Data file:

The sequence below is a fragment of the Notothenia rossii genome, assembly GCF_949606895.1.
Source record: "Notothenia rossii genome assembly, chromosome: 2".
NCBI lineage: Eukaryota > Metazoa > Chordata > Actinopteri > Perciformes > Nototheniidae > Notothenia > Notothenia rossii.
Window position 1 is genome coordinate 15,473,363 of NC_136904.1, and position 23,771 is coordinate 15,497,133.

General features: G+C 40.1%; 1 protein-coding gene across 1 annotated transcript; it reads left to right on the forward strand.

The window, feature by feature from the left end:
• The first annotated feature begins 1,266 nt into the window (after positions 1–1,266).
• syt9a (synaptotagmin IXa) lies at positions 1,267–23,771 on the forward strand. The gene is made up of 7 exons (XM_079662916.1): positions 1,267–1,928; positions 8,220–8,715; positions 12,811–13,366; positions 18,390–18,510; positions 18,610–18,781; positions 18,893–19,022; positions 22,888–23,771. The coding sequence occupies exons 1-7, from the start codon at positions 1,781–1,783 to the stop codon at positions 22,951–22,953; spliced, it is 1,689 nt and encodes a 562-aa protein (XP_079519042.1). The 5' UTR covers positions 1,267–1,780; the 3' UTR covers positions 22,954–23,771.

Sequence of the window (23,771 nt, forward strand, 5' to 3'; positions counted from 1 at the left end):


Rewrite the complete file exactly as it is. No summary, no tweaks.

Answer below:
The sequence below is a fragment of the Notothenia rossii genome, assembly GCF_949606895.1.
Source record: "Notothenia rossii genome assembly, chromosome: 2".
NCBI lineage: Eukaryota > Metazoa > Chordata > Actinopteri > Perciformes > Nototheniidae > Notothenia > Notothenia rossii.
Window position 1 is genome coordinate 15,473,363 of NC_136904.1, and position 23,771 is coordinate 15,497,133.

General features: G+C 40.1%; 1 protein-coding gene across 1 annotated transcript; it reads left to right on the forward strand.

The window, feature by feature from the left end:
• The first annotated feature begins 1,266 nt into the window (after positions 1–1,266).
• syt9a (synaptotagmin IXa) lies at positions 1,267–23,771 on the forward strand. The gene is made up of 7 exons (XM_079662916.1): positions 1,267–1,928; positions 8,220–8,715; positions 12,811–13,366; positions 18,390–18,510; positions 18,610–18,781; positions 18,893–19,022; positions 22,888–23,771. The coding sequence occupies exons 1-7, from the start codon at positions 1,781–1,783 to the stop codon at positions 22,951–22,953; spliced, it is 1,689 nt and encodes a 562-aa protein (XP_079519042.1). The 5' UTR covers positions 1,267–1,780; the 3' UTR covers positions 22,954–23,771.

Sequence of the window (23,771 nt, forward strand, 5' to 3'; positions counted from 1 at the left end):